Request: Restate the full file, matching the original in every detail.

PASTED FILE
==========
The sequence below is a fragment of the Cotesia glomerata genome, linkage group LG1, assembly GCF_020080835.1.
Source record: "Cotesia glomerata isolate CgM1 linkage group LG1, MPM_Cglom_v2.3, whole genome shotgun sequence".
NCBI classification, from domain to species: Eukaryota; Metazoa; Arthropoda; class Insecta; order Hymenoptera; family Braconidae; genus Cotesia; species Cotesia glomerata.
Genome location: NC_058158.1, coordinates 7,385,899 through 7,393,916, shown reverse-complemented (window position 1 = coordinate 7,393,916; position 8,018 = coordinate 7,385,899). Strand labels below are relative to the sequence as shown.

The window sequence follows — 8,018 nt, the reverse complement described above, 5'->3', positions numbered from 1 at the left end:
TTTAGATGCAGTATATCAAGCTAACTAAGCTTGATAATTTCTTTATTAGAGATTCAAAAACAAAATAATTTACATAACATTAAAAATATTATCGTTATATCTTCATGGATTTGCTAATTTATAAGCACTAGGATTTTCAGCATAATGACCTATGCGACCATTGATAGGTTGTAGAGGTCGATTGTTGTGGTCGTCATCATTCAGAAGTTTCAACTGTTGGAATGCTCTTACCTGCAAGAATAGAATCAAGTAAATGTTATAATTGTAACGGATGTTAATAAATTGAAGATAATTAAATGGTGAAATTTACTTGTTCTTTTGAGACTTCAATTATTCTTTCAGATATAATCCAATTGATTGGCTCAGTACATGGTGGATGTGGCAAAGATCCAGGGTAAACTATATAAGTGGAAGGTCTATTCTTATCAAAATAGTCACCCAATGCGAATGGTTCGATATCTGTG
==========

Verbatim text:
The sequence below is a fragment of the Cotesia glomerata genome, linkage group LG1, assembly GCF_020080835.1.
Source record: "Cotesia glomerata isolate CgM1 linkage group LG1, MPM_Cglom_v2.3, whole genome shotgun sequence".
NCBI classification, from domain to species: Eukaryota; Metazoa; Arthropoda; class Insecta; order Hymenoptera; family Braconidae; genus Cotesia; species Cotesia glomerata.
Genome location: NC_058158.1, coordinates 7,385,899 through 7,393,916, shown reverse-complemented (window position 1 = coordinate 7,393,916; position 8,018 = coordinate 7,385,899). Strand labels below are relative to the sequence as shown.

The window sequence follows — 8,018 nt, the reverse complement described above, 5'->3', positions numbered from 1 at the left end:
TTTAGATGCAGTATATCAAGCTAACTAAGCTTGATAATTTCTTTATTAGAGATTCAAAAACAAAATAATTTACATAACATTAAAAATATTATCGTTATATCTTCATGGATTTGCTAATTTATAAGCACTAGGATTTTCAGCATAATGACCTATGCGACCATTGATAGGTTGTAGAGGTCGATTGTTGTGGTCGTCATCATTCAGAAGTTTCAACTGTTGGAATGCTCTTACCTGCAAGAATAGAATCAAGTAAATGTTATAATTGTAACGGATGTTAATAAATTGAAGATAATTAAATGGTGAAATTTACTTGTTCTTTTGAGACTTCAATTATTCTTTCAGATATAATCCAATTGATTGGCTCAGTACATGGTGGATGTGGCAAAGATCCAGGGTAAACTATATAAGTGGAAGGTCTATTCTTATCAAAATAGTCACCCAATGCGAATGGTTCGATATCTGTG